Mano Singham in Liberal Education** rails against the traditional “rule-infested, punitive, controlling syllabus that is handed out to students on the first day of class“, claiming that what is missing is any mention of learning and any indication of the passion of the instructor for the subject matter [we hope the instructor has some passion]. Our formal syllabi here at Oregon State U do list anticipated learning outcomes, but what is missing is the first person-narrative of the instructors view of the subject in the context of food production, consumption, and we hope, the enjoyment of our food.

The Center for Teaching and Learning here at OSU has a summer workshop on a “living course” – a guide to creating a partially web 2.0 based class delivery mechanism. A key part of the development of a living course/syllabus was to create a first person course narrative as a welcome to students and as a way of bringing the subject to life from the start.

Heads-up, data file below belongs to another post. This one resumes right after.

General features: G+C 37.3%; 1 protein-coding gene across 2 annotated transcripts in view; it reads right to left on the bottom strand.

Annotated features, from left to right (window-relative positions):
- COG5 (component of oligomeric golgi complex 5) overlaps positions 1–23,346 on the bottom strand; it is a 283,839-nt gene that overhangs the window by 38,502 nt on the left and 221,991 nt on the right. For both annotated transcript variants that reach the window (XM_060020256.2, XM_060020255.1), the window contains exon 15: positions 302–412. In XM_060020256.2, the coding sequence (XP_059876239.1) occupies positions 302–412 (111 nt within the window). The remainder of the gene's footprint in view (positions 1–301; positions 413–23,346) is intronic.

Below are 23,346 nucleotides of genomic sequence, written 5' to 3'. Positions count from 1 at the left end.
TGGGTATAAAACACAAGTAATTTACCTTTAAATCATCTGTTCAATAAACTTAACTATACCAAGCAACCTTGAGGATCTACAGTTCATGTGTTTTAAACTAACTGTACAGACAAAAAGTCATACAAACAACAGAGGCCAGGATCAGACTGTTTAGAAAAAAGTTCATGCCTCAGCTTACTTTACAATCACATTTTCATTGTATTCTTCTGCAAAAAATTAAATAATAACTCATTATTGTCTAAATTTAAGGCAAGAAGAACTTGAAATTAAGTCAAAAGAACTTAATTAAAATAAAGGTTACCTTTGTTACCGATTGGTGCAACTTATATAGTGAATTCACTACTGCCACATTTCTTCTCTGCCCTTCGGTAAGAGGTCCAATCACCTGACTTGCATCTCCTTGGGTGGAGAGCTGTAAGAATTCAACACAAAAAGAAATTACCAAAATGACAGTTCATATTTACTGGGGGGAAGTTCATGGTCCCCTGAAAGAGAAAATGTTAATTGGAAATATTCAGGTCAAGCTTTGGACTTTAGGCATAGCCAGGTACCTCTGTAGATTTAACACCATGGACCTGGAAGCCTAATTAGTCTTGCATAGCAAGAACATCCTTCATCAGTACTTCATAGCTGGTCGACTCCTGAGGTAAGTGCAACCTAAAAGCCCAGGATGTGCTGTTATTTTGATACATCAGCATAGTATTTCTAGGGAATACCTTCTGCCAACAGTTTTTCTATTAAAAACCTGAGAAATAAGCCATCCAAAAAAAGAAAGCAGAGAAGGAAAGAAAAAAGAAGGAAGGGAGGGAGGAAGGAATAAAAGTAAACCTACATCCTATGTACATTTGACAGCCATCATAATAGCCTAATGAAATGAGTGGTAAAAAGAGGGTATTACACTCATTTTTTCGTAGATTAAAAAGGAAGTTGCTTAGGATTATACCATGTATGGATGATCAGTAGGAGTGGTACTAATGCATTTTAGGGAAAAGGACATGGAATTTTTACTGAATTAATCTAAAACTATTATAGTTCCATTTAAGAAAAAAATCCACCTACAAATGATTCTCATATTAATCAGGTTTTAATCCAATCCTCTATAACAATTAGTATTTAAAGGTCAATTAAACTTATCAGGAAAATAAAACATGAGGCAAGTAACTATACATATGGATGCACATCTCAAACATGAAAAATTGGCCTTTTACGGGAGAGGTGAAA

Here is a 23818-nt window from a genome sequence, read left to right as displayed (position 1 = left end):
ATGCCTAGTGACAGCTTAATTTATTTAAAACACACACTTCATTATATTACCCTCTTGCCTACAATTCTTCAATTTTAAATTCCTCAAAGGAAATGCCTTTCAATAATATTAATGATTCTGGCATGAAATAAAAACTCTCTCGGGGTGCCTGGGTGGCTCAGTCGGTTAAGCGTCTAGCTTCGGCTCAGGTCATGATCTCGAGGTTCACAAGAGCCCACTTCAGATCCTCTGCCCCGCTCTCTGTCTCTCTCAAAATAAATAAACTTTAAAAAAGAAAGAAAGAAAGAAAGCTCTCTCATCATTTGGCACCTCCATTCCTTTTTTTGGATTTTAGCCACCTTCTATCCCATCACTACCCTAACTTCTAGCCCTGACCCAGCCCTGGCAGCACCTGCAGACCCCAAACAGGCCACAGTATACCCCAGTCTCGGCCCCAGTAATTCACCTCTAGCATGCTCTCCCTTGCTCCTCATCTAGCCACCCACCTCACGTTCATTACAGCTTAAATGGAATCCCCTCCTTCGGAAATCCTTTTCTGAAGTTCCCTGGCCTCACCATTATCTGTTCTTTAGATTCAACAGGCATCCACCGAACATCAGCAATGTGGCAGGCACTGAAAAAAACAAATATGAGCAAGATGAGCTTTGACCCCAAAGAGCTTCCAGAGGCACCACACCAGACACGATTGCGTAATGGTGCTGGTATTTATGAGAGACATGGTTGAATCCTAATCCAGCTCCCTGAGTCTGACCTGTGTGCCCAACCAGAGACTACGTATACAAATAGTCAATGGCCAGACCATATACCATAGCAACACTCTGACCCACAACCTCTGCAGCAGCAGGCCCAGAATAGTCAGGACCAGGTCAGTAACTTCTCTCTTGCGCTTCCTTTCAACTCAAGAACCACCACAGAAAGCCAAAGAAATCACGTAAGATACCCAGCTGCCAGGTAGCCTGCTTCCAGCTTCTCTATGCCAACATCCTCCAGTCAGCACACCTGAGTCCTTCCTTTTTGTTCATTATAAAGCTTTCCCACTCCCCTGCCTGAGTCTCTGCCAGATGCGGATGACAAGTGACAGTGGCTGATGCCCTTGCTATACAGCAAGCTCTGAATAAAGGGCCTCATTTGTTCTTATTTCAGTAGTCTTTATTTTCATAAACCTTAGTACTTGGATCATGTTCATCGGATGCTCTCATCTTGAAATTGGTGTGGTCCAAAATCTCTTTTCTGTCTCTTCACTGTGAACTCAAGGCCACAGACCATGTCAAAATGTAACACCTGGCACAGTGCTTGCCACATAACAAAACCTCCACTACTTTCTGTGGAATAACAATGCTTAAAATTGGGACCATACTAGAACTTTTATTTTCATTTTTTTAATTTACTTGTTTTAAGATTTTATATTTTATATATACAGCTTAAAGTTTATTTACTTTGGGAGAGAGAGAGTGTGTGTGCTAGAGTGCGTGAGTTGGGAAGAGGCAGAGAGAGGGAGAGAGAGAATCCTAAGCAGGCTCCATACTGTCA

I have linked to the current course narratives for both the graduate food polymers course as well as my science of deliciousness course for any of you food science instructors out there who are interested. Comments are welcome.

FOOD POLYMERS narrative

FOOD CHEMISTRY – DELICIOUSNESS narrative

**Via TEACHING TIPS from the University of Hawaii’s Honolulu Community College.

Rye bread baked from a formula in Michel Suas’ “Advanced Bread and Pastry – A Professional Approach” from the San Francisco Baking Institute.

Open you fermentation horizons & mobile microscopy

A new post “Forays in Fermentation” from Jeremy at the Agricultural Biodiversity Weblog, via Research Blogging highlights two recent papers on fermentation that go beyond the usual beer/wine paradigm that I see in some students that choose our fermentation option.

The papers are

  1. Nout, M. (2009). Rich nutrition from the poorest – cereal fermentations in Africa and Asia Food Microbiology DOI: 10.1016/j.fm.2009.07.002 []